China’s exports drop off as global slowdown hits economy

China’s exports drop off as global slowdown hits economy

Trade figures also suggest Beijing is using price dip to buy up strategic resources

Foreign demand for Chinese goods cooled off in May, a sign that the coronavirus-driven global slowdown is weighing on the world’s second-largest economy even as it reports stronger business activity at home.

At the same time, a plunge in global commodity prices has prompted Beijing to buy up strategic resources such as crude oil as tensions rise with the US, the new figures denominated in renminbi from the country’s customs authority suggest.

The slowdown is fuelled by lukewarm demand from China’s trading partners. South-east Asia, the top buyer of Chinese goods, reported a 1 per cent dip in imports from China last month following an 8 per cent increase in April, as a resurgence in the pandemic took a toll on local demand.

Exports to the US and Europe fell respectively 11 per cent and 1 per cent in the first five months of this year as western countries struggled to reopen their economies despite a drop in virus cases.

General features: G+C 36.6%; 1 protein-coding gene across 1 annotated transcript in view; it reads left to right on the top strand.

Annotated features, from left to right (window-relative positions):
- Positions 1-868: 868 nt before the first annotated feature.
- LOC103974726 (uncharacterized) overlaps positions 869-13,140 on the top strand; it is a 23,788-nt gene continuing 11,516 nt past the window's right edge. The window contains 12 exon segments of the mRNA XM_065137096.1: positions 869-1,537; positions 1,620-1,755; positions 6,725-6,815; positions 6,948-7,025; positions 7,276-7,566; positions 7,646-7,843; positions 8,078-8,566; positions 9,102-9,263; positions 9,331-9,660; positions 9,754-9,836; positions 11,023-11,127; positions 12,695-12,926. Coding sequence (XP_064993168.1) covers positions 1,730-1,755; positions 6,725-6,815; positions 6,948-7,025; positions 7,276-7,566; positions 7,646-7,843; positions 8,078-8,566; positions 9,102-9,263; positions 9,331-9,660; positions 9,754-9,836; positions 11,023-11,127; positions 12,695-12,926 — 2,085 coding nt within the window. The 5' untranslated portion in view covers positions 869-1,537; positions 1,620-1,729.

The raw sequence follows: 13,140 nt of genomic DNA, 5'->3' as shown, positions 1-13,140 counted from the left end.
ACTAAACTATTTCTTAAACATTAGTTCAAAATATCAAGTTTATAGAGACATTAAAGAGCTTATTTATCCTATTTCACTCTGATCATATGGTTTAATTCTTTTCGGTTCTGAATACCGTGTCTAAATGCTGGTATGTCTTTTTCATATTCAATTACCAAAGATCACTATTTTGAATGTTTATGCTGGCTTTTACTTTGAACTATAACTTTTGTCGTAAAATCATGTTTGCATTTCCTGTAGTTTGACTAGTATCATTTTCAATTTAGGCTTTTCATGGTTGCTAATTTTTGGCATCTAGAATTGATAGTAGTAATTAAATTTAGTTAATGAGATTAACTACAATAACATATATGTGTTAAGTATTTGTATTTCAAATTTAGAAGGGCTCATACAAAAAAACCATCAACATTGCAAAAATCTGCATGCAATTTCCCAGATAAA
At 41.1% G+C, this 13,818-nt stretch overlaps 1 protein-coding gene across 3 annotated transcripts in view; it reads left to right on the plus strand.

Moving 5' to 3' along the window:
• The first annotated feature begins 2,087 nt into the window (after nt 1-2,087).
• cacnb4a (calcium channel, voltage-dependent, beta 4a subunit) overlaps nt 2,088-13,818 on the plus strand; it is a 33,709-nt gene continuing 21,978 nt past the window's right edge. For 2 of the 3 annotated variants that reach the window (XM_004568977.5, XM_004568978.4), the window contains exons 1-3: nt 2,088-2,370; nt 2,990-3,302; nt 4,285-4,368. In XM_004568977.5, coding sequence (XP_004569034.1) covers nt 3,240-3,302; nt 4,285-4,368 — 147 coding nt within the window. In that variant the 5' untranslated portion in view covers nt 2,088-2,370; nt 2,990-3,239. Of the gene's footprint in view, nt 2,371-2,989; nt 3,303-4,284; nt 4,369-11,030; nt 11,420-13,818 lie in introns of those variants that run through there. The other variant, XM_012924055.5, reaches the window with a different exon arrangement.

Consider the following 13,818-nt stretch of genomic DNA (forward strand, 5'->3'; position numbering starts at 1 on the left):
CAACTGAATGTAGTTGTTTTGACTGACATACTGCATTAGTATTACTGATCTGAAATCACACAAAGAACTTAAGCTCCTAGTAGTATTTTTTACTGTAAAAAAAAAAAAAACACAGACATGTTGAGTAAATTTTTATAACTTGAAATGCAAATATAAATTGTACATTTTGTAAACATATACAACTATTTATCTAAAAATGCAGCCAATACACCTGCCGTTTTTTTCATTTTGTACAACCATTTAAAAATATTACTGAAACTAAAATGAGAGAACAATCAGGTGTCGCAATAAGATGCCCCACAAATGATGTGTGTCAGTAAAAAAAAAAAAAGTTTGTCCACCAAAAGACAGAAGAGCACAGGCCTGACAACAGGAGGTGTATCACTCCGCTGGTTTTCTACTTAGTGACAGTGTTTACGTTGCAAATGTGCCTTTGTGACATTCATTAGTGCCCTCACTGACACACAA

China’s exports overall rose just 1.4 per cent year on year last month following an 8.2 per cent jump in April and a 13.3 per cent drop in the first quarter.

Larry Hu, an economist at Macquarie Group in Hong Kong, said China’s exports could weaken further in the coming months given the slow pace of post-virus recovery among developed economies.

“Don’t expect a sharp rebound in foreign trade when the rest of the world faces the threat of a prolonged recession,” said Mr Hu.

China’s imports of crude oil and soyabeans surged 21 per cent and 28 per cent respectively last month from a year earlier. The average purchase prices of the two materials dropped 21 per cent and 2 per cent from the previous month.

Bo Zhuang, an analyst at TS Lombard, said the binge underscored Beijing’s efforts to prepare for an escalating stand-off with the US.

“China wants to fill up its oil tanks and soyabean warehouses in case it couldn’t import these materials freely,” said Mr Zhuang.

There are some more optimistic signs in China’s import sector, however. While the nation reported a 13 per cent decrease in foreign goods purchases last month, the situation is stronger for commodities.

Customs data show China’s imports of iron ore and copper, measured by volume, grew 3.5 per cent and 21 per cent last month as government-backed infrastructure construction, where the two materials are key ingredients, picked up pace.

“China’s building activity has made a full recovery while other parts of the economy are still in the woods,” said Mr Hu, who expected the raw material import boom to continue into the third quarter.